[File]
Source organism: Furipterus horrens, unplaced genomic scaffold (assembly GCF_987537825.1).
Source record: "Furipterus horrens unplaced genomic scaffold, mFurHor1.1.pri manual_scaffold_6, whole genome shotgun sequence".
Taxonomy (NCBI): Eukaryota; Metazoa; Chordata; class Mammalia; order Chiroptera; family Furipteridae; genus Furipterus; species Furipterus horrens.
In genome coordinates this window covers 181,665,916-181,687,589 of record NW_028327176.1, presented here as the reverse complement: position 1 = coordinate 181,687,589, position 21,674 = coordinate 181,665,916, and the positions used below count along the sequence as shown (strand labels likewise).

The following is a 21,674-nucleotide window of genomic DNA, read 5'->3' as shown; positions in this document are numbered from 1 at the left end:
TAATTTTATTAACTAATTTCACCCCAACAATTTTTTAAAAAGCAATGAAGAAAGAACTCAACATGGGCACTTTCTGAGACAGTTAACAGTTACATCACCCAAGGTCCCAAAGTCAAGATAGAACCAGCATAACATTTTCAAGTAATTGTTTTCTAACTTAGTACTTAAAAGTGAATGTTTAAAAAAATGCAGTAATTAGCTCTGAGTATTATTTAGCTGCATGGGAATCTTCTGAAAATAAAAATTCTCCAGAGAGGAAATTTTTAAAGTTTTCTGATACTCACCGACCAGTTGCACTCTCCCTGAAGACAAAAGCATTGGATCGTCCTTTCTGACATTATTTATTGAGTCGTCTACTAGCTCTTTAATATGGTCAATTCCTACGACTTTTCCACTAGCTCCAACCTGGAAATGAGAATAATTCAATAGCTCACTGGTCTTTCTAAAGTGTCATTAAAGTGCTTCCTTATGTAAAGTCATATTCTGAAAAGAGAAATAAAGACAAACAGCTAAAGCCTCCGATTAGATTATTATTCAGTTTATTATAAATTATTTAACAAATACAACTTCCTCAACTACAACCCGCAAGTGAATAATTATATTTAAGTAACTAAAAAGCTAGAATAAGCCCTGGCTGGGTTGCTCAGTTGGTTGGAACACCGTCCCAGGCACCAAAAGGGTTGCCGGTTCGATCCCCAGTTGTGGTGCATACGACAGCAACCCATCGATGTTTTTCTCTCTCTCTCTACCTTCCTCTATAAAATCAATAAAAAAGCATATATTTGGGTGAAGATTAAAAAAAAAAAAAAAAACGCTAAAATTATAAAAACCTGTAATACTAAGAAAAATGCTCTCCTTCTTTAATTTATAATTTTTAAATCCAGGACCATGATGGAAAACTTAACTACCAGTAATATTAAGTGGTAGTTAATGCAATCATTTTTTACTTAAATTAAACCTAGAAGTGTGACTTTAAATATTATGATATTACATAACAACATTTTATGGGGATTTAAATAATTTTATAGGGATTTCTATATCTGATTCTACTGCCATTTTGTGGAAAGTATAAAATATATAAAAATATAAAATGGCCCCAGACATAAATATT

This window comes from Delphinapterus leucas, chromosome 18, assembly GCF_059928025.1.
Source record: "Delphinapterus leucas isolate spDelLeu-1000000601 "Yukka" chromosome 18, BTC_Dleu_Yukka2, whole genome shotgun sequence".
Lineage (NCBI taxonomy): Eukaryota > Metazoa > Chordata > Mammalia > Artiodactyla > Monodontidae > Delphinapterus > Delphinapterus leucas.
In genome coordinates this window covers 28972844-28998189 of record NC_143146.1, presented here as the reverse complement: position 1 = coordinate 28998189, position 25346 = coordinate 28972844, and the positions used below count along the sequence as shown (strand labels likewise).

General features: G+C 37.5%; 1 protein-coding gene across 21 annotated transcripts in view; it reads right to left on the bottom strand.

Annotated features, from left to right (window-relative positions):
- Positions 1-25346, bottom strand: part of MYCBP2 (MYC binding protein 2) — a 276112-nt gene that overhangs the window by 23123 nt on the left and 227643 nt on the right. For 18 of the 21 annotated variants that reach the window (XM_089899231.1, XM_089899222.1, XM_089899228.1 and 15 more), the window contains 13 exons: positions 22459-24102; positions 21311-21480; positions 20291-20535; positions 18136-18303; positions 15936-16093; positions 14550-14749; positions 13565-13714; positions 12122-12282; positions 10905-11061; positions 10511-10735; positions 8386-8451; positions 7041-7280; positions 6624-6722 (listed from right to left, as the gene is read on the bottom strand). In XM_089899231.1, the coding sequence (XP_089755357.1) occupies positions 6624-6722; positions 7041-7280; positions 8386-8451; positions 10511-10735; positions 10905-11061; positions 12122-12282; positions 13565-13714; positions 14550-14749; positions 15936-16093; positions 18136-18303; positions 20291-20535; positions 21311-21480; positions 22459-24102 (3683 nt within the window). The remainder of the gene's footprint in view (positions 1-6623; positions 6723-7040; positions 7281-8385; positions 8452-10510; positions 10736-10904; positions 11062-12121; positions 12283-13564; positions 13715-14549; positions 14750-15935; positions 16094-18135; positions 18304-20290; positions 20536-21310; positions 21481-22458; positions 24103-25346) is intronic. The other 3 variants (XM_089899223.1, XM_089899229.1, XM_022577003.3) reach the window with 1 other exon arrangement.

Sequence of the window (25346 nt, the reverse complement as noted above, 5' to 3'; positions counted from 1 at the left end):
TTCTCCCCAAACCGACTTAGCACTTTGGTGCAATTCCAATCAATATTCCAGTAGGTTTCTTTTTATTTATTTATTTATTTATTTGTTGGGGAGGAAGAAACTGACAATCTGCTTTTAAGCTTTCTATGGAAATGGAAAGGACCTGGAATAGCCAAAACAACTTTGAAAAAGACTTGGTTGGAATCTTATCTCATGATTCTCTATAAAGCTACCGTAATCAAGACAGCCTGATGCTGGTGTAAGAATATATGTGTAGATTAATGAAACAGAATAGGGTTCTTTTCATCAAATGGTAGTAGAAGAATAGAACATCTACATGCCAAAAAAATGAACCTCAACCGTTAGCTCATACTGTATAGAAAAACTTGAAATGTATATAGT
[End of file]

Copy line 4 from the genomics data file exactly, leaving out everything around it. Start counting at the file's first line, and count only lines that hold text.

In genome coordinates this window covers 181,665,916-181,687,589 of record NW_028327176.1, presented here as the reverse complement: position 1 = coordinate 181,687,589, position 21,674 = coordinate 181,665,916, and the positions used below count along the sequence as shown (strand labels likewise).